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Inventors Spinning Jenny - James Hargreaves

Spinning JennyBy Mary Bellis

Several inventions in textile machinery occurred in a relatively short time period during the industrial revolution: the flying shuttle, spinning jenny, spinning frame, and cotton gin. These inventions facilitated the handling of large quantities of harvested cotton. In 1764, a British carpenter and weaver named James Hargreaves invented an improved spinning jenny, a hand-powered multiple spinning machine that was the first machine to improve upon the spinning wheel.

James Hargreaves was born in Oswaldtwistle, England in 1720, he received no formal education and was never taught how to read or write. James Hargreaves worked as a carpenter and a weaver. Legend has it that Hargreaves' daughter Jenny knocked over a spinning wheel and as Hargreaves watched the spindle roll across the floor the idea for the spinning jenny came to him. However, that story is just a legend. Jenny was rumored to have been the name of Hargreaves' wife and that he named his invention after her. 

The original spinning jenny used eight spindles instead of the one found on the spinning wheel. A single wheel on the spinning jenny controlled eight spindles which created a weave using eight threads spun from a corresponding set of rovings.  Later models had up to one-hundred and twenty spindels.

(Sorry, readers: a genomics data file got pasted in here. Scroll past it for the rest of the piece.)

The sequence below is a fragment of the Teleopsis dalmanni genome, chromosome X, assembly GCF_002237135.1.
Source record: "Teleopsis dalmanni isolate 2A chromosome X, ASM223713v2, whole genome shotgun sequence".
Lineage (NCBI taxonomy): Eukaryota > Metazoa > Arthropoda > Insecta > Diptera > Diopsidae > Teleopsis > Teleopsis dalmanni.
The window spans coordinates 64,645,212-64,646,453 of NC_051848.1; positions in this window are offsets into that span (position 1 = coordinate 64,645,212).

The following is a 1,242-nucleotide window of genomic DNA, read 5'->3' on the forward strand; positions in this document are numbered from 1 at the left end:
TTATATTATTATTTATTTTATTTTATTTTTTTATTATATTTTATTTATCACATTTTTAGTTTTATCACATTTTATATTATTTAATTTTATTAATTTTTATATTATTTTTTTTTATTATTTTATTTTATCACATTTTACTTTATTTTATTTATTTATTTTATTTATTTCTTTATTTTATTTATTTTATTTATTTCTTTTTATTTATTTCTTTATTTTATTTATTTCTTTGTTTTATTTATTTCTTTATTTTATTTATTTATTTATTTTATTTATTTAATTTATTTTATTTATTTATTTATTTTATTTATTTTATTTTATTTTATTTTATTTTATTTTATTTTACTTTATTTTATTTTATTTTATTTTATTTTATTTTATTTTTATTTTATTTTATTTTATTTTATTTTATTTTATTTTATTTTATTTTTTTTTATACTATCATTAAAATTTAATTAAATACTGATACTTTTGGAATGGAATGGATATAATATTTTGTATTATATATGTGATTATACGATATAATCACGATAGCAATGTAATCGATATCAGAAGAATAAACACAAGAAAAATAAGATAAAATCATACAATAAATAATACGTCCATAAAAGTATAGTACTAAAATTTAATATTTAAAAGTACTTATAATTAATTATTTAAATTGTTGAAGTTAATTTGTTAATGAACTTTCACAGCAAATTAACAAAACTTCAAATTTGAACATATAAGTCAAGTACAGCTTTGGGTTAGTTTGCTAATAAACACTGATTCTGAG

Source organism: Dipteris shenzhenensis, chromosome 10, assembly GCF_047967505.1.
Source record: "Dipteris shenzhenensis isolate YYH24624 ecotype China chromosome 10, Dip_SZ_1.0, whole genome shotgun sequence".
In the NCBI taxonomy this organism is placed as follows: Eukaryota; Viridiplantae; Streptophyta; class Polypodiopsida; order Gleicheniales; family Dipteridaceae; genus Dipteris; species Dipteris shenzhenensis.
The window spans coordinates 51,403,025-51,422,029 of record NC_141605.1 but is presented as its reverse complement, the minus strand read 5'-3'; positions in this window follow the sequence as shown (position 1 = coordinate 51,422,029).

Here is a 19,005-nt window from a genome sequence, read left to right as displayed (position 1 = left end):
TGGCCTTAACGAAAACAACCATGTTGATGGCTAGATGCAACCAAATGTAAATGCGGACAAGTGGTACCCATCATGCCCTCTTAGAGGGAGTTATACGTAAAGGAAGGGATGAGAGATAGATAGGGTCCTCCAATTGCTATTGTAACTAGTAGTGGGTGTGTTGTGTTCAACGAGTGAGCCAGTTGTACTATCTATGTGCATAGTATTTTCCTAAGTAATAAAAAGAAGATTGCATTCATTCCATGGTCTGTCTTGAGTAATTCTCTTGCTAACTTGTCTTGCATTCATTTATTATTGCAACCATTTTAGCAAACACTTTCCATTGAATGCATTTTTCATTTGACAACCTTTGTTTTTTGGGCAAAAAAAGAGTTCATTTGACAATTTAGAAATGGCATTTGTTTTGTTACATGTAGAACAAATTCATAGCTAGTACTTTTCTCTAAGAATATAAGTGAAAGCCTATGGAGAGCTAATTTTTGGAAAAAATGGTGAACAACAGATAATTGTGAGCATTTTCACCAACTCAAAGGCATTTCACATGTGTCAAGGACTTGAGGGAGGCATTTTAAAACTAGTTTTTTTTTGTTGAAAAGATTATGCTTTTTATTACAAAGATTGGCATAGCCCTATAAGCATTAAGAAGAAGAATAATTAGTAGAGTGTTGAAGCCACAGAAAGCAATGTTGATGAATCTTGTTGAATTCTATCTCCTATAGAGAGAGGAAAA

Hargreaves patented a sixteen spindle spinning jenny on July 12, 1770. The courts rejected his patent application for his first spinning jenny because he had made and sold several too long before he filed for a patent. The labor saving devices threatened workers and in 1768 a group of spinners broke into Hargreaves' house and destroyed his spinning jenny machines, fearing that the machines would take work away from them.

James Hargreaves' invention did in fact decrease the need for labor. The only drawback was that his machine produced thread that was too coarse to be used for warp threads (weaving term for the the series of yarns that extended lengthways in a loom) and could only produce weft threads (weaving term for the crossways yarn).

James Hargreaves

The "Spinning Jenny" - James Hargreaves
James Hargreaves made a number of Spinning Jennies and started to sell them in the area. However, since each machine was capable of doing the work of eight people, other spinners were angry about the competition. In 1768, a group of spinners broke into Hargreaves' house and destroyed his machines.

Related Innovations
Spinning Wheel
Industrial Revolution - Timeline of the Textile Industry

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